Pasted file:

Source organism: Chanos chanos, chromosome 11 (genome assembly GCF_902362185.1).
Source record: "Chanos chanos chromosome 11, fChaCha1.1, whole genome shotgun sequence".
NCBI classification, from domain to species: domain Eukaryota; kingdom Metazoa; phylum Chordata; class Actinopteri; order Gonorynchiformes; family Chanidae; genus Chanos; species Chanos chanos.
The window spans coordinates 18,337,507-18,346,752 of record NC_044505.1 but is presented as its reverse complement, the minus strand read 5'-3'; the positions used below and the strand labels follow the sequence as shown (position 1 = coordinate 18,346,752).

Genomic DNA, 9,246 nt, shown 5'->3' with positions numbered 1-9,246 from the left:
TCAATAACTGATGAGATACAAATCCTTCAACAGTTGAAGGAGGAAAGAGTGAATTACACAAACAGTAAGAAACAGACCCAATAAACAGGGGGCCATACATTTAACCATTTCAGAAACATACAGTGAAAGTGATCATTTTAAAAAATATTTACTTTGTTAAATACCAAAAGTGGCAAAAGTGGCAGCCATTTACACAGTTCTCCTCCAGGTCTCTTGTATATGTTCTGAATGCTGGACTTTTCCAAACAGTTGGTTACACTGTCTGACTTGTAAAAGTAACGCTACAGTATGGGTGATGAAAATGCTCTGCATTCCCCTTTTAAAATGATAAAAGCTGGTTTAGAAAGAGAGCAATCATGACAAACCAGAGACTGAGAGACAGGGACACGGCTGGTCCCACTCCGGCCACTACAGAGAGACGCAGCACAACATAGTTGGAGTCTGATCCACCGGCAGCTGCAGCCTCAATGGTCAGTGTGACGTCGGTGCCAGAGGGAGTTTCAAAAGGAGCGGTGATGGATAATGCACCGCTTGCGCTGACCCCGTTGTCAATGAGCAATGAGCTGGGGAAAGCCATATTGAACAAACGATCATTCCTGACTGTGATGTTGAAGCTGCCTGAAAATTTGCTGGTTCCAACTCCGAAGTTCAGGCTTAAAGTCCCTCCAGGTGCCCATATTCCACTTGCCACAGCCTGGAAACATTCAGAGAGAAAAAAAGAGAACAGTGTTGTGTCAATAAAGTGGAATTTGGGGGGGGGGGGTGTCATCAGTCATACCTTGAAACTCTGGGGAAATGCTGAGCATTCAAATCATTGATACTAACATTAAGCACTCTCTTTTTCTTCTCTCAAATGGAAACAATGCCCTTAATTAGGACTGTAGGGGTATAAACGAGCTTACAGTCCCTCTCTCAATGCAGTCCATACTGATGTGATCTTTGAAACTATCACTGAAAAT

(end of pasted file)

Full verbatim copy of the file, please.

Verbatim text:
Source organism: Chanos chanos, chromosome 11 (genome assembly GCF_902362185.1).
Source record: "Chanos chanos chromosome 11, fChaCha1.1, whole genome shotgun sequence".
NCBI classification, from domain to species: domain Eukaryota; kingdom Metazoa; phylum Chordata; class Actinopteri; order Gonorynchiformes; family Chanidae; genus Chanos; species Chanos chanos.
The window spans coordinates 18,337,507-18,346,752 of record NC_044505.1 but is presented as its reverse complement, the minus strand read 5'-3'; the positions used below and the strand labels follow the sequence as shown (position 1 = coordinate 18,346,752).

Genomic DNA, 9,246 nt, shown 5'->3' with positions numbered 1-9,246 from the left:
TCAATAACTGATGAGATACAAATCCTTCAACAGTTGAAGGAGGAAAGAGTGAATTACACAAACAGTAAGAAACAGACCCAATAAACAGGGGGCCATACATTTAACCATTTCAGAAACATACAGTGAAAGTGATCATTTTAAAAAATATTTACTTTGTTAAATACCAAAAGTGGCAAAAGTGGCAGCCATTTACACAGTTCTCCTCCAGGTCTCTTGTATATGTTCTGAATGCTGGACTTTTCCAAACAGTTGGTTACACTGTCTGACTTGTAAAAGTAACGCTACAGTATGGGTGATGAAAATGCTCTGCATTCCCCTTTTAAAATGATAAAAGCTGGTTTAGAAAGAGAGCAATCATGACAAACCAGAGACTGAGAGACAGGGACACGGCTGGTCCCACTCCGGCCACTACAGAGAGACGCAGCACAACATAGTTGGAGTCTGATCCACCGGCAGCTGCAGCCTCAATGGTCAGTGTGACGTCGGTGCCAGAGGGAGTTTCAAAAGGAGCGGTGATGGATAATGCACCGCTTGCGCTGACCCCGTTGTCAATGAGCAATGAGCTGGGGAAAGCCATATTGAACAAACGATCATTCCTGACTGTGATGTTGAAGCTGCCTGAAAATTTGCTGGTTCCAACTCCGAAGTTCAGGCTTAAAGTCCCTCCAGGTGCCCATATTCCACTTGCCACAGCCTGGAAACATTCAGAGAGAAAAAAAGAGAACAGTGTTGTGTCAATAAAGTGGAATTTGGGGGGGGGGGGTGTCATCAGTCATACCTTGAAACTCTGGGGAAATGCTGAGCATTCAAATCATTGATACTAACATTAAGCACTCTCTTTTTCTTCTCTCAAATGGAAACAATGCCCTTAATTAGGACTGTAGGGGTATAAACGAGCTTACAGTCCCTCTCTCAATGCAGTCCATACTGATGTGATCTTTGAAACTATCACTGAAAAT